Citing research conducted by Amanda Griffiths of Nottingham University (Women’s Experience of Working through the Menopause), Michael Rubinstein offers the following tips for employers:
- Raising awareness of menopause in an occupational setting through health promotion programs and awareness training for managers.
- Organizing social support within the work place. This could include information packs, mentoring schemes and lunch time support.
- Offer flexible working hours, job sharing, and opportunities to work from home. Many women experience tiredness.
- The temperature of the work environment can be an issue, especially in refined spaces. Fans and temperature controls could be implemented.
- A “rest” room where women can relax, just to have some space.
- Cold drinking water – many organizations do not provide this.
- Prioritize work life balance and maintain firm boundaries in working life and non-working life. Adopt buffer zones so that women feel in control more effectively. Many menopausal women experience feelings of ‘not coping’. If work becomes an issue encourage a specific time each day so that worries can be written down and then discarded.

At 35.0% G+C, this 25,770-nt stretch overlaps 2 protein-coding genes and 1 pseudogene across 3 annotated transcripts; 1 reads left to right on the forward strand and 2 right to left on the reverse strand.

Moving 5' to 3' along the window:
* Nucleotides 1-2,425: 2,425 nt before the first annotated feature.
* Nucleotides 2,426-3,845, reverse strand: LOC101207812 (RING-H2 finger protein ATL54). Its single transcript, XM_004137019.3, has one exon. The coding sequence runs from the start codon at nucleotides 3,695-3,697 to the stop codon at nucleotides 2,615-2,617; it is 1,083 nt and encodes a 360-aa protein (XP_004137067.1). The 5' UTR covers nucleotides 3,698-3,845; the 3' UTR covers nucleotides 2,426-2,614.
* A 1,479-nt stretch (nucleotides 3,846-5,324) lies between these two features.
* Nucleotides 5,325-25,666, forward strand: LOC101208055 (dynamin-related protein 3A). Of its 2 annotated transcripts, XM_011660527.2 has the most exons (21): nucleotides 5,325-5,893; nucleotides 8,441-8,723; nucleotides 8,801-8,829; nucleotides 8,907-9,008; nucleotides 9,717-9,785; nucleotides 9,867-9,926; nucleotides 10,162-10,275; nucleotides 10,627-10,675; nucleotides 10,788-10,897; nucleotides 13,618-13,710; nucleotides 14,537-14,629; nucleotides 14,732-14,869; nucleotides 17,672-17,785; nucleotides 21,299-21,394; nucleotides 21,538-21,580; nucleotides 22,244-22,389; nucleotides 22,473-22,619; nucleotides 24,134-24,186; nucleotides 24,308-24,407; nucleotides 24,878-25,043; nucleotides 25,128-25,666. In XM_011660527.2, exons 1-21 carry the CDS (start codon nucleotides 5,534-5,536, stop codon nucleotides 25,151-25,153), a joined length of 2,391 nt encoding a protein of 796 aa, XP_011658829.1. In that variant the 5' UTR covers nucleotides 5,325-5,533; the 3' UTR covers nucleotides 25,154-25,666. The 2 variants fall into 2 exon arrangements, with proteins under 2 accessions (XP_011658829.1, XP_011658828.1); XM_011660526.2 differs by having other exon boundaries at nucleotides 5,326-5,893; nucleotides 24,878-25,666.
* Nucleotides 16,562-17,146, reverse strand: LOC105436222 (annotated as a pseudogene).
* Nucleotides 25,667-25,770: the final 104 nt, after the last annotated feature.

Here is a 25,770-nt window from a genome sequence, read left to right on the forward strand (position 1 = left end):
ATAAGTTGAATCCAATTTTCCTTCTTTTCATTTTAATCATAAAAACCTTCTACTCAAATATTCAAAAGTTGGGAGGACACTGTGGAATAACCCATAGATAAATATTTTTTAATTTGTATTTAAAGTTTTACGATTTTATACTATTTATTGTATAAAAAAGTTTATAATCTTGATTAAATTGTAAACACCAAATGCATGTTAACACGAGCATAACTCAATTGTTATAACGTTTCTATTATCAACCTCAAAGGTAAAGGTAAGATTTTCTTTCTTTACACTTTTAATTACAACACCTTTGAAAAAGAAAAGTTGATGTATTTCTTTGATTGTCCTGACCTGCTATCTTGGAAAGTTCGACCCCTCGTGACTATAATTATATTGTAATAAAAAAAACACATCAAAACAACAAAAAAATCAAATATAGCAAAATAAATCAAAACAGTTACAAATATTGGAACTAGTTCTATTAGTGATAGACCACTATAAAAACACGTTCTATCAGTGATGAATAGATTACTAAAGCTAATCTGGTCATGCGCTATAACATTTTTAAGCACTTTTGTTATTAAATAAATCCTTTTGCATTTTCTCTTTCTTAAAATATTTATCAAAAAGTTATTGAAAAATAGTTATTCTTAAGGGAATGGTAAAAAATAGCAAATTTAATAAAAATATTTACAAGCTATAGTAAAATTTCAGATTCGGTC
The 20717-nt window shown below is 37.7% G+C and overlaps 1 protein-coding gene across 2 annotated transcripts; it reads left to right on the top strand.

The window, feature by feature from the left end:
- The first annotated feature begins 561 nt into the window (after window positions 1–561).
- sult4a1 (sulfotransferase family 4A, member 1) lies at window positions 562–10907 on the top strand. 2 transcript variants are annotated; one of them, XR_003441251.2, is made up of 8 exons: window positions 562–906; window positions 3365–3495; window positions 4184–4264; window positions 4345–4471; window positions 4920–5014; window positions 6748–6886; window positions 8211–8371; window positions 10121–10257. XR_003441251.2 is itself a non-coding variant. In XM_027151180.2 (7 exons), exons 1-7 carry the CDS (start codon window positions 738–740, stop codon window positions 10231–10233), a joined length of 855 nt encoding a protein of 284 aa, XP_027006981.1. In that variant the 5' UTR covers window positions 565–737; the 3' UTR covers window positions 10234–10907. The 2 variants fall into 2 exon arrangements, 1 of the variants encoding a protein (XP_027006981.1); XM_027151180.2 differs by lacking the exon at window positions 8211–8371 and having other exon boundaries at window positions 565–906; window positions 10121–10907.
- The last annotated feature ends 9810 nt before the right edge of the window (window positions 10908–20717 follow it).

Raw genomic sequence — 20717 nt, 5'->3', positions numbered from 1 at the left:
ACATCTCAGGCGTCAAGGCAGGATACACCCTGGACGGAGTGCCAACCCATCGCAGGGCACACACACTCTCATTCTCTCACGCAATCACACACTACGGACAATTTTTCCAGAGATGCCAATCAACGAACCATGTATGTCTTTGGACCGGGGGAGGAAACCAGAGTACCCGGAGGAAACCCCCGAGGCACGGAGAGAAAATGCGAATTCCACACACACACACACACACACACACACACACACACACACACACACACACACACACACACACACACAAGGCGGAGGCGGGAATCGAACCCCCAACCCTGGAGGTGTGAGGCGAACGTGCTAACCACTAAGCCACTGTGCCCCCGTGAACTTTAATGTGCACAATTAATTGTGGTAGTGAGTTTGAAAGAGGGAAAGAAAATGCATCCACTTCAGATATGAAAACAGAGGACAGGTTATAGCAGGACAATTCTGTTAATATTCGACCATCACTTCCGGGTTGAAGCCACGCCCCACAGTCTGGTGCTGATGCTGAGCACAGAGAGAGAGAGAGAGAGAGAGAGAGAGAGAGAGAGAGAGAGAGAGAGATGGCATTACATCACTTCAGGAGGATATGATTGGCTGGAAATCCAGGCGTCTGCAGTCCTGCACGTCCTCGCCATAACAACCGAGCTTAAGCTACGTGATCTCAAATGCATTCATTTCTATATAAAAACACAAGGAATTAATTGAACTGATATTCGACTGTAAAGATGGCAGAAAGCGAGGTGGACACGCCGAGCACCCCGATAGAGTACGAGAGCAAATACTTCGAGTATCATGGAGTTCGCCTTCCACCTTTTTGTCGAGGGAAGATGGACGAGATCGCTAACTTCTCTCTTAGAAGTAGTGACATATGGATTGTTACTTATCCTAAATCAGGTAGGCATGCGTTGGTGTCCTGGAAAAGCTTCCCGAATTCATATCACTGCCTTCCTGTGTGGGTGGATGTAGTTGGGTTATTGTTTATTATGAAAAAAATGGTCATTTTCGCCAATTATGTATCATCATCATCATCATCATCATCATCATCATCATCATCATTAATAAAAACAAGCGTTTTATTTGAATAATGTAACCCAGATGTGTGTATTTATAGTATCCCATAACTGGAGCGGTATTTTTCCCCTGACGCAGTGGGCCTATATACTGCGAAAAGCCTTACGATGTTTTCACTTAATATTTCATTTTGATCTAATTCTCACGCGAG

- Remain hopeful and optimistic – women experiencing the menopause often go through different types of emotions such as anxiety and depression. Remember these feelings do subside. Encourage women to discuss how they feel as these feelings are very normal.
- Become a supportive manager – women are more likely to discuss menopausal issues with somebody they feel able to talk to. This also encourages organizational loyalty and less absenteeism which can only be a good thing for all companies.